I would not pay too much attention to the King Arthur recommendation to use the "Italian style" flour they sell. The flour does indeed have a protein content of 8.5%, but the flour is only a domestic "clone" of the Italian 00 flour, not the real deal. In fact, I think the protein content is too low to make a really good Neapolitan style dough, especially when there are now more 00 flours of high quality available to home pizza makers, and in many cases at a lower price per pound. I often read comments of people on other forums who swear by the KA Italian-style flour. Far be it for me to tell them that they are wrong, but I suspect they haven't tried the real Italian 00 flours. I might add that at one time I complained to King Arthur about their Italian-style flour (I told them in an email that it was one of the worst flours I had ever used), and the only reply I got was that the flour was low in protein.

The above notwithstanding, I believe that the basic King Arthur flours are so popular with our members for good reason. Except for the King Arthur cake flour, all of the King Arthur flours are non-bromated. They are also unbleached. And they generally have a higher protein level than competing brands. And since King Arthur has just about the tightest specs in the industry, if not the tightest, there is very little variation in their flours from bag to bag. My main criticism of King Arthur is that their prices to consumers are too high (for just about everything in their catalog), their shipping costs strike me as being too high (despite their claims to the contrary), and they don't seem to particularly care about satisfying the flour needs and wants of people such as ourselves on this forum. We apparently are too small a group to warrant greater attention. This is one of the reasons why I recommend that our members try whenever possible to locate 50-pound bags of the King Arthur flours through the King Arthur distribution system. The per-pound price differences are astonishing.

Peter
« Last Edit: March 26, 2006, 11:32:38 AM by Pete-zza »

Offline avecletemps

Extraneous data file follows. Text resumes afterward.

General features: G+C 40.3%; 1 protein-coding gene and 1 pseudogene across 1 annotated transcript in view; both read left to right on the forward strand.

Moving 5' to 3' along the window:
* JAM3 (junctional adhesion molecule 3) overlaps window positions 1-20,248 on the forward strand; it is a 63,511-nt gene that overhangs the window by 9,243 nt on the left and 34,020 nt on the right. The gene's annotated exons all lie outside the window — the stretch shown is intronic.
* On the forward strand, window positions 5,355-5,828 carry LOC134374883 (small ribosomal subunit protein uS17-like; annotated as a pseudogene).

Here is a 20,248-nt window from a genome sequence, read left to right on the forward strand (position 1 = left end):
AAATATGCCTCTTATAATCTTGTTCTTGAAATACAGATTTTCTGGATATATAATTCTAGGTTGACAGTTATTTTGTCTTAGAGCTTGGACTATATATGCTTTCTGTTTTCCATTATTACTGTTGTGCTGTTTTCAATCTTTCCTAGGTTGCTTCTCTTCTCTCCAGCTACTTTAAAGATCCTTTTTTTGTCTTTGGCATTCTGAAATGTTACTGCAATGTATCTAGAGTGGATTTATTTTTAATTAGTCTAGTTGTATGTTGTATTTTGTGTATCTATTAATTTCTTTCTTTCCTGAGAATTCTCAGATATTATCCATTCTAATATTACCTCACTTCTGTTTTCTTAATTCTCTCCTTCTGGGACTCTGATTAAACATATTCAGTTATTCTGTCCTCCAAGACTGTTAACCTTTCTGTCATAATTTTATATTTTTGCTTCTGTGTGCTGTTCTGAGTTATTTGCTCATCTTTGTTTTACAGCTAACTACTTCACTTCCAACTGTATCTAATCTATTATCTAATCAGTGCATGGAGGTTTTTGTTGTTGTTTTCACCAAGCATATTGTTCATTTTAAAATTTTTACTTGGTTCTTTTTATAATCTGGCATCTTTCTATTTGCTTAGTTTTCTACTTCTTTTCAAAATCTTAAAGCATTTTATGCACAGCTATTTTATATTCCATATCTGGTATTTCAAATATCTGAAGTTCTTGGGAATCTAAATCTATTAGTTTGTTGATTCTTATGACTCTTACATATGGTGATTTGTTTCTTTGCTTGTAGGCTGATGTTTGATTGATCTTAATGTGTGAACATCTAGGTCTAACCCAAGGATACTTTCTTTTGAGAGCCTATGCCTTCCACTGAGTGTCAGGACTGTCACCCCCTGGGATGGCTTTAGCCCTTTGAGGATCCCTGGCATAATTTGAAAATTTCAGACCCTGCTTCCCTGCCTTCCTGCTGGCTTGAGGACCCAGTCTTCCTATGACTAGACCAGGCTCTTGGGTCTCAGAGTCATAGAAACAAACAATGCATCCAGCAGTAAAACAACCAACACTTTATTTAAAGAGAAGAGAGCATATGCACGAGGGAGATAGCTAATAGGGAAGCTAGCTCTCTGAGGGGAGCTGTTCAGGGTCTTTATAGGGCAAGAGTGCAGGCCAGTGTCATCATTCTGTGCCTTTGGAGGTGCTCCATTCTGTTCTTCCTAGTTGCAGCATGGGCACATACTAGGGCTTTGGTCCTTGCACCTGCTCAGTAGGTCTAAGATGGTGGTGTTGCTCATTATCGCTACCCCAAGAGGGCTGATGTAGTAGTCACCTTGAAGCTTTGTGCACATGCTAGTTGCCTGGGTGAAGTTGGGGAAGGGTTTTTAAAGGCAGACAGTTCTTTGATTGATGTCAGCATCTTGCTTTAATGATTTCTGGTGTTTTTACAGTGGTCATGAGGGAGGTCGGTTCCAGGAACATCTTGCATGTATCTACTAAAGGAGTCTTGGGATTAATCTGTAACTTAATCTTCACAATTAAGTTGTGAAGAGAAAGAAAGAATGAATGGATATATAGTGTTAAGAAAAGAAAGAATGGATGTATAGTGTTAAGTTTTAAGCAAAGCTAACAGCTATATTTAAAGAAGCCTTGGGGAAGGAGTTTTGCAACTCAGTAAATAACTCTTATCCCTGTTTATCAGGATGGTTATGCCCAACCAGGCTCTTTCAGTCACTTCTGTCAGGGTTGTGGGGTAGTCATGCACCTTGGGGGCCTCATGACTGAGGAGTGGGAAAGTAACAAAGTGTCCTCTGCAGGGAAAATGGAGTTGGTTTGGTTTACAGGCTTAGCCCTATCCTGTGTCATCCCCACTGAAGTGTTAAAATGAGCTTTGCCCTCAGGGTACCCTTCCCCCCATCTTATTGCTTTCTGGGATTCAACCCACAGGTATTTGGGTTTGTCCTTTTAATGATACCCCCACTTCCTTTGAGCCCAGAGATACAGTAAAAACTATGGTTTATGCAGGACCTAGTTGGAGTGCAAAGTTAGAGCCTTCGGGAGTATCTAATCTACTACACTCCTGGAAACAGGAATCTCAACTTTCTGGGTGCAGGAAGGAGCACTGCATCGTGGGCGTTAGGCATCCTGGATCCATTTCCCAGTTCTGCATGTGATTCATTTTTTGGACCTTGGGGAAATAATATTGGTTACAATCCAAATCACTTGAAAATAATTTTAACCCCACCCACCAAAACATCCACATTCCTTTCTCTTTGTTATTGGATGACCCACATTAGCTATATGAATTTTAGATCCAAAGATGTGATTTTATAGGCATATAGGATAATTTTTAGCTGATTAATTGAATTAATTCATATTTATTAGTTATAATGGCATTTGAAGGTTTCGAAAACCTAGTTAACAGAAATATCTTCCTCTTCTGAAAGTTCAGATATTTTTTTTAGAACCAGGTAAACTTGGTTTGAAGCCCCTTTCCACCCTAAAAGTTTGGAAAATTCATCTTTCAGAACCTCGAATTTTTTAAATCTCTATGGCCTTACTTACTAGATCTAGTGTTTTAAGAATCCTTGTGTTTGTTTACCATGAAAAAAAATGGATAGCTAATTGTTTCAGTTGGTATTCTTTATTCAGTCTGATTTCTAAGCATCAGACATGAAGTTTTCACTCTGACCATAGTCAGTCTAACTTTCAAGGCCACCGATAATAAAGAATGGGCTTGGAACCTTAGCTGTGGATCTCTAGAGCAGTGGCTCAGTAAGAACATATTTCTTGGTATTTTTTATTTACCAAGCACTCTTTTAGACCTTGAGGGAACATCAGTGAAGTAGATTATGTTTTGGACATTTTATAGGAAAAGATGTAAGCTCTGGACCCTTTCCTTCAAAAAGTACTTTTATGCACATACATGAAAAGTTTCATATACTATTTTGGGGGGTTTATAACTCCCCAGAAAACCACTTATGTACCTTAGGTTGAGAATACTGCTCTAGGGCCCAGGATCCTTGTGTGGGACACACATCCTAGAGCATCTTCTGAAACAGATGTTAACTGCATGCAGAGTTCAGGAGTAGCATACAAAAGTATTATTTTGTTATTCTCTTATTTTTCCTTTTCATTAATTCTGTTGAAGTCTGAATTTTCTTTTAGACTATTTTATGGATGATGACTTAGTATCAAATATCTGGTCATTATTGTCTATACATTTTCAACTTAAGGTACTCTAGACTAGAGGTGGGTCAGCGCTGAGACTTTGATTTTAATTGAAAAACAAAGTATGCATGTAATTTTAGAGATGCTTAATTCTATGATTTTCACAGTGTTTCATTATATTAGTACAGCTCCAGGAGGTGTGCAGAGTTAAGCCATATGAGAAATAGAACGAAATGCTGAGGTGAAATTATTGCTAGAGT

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Re: Data for flour- comparison between US and other brands?
« Reply #6 on: July 05, 2006, 02:38:53 AM »
 :) Hi Henrik,

Quote : If you report 14.5 % protein in KASL @ 14% moisture, it would
convert to 16.9% if reported @ 0%. unquote.

A question, please! Can you please explain how did you come up with
a protein 16.9% on a 0% moisture basis using the KASL formula, Protein
14% m.b. = Protein % as is x (100 – 14) / (100 – Moisture Content.)

I had problems in converting the protein content of Italian flours(0% basis)
to 14% moisture basis but could not figure out how. Would appreciate your
advice.

Offline Henrik

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Re: Data for flour- comparison between US and other brands?
« Reply #7 on: July 05, 2006, 02:57:54 AM »
Hi Avecletemps....

Let us make an example where we look at 100 g flour which has 14 % moisture content, and look at contents after drying the moisture away:
If you know there is 14.5 g protein in the mixture which also holds 14 g moisture and dry the moisture away, you still keep 14.5 gram protein but only in 100-14=86 g (moisture free) flour or dry matter.

14.5 gram protein of 86 grams in total is 14.5x100/86=16.9% (based on dry matter)

Kind regards
Henrik

Offline avecletemps

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Re: Data for flour- comparison between US and other brands?
« Reply #8 on: July 05, 2006, 03:43:07 AM »
 :) Hi Henrik,

Thank you for the enlightment. I appreciate your advice.

Greetings from Korea.

Moon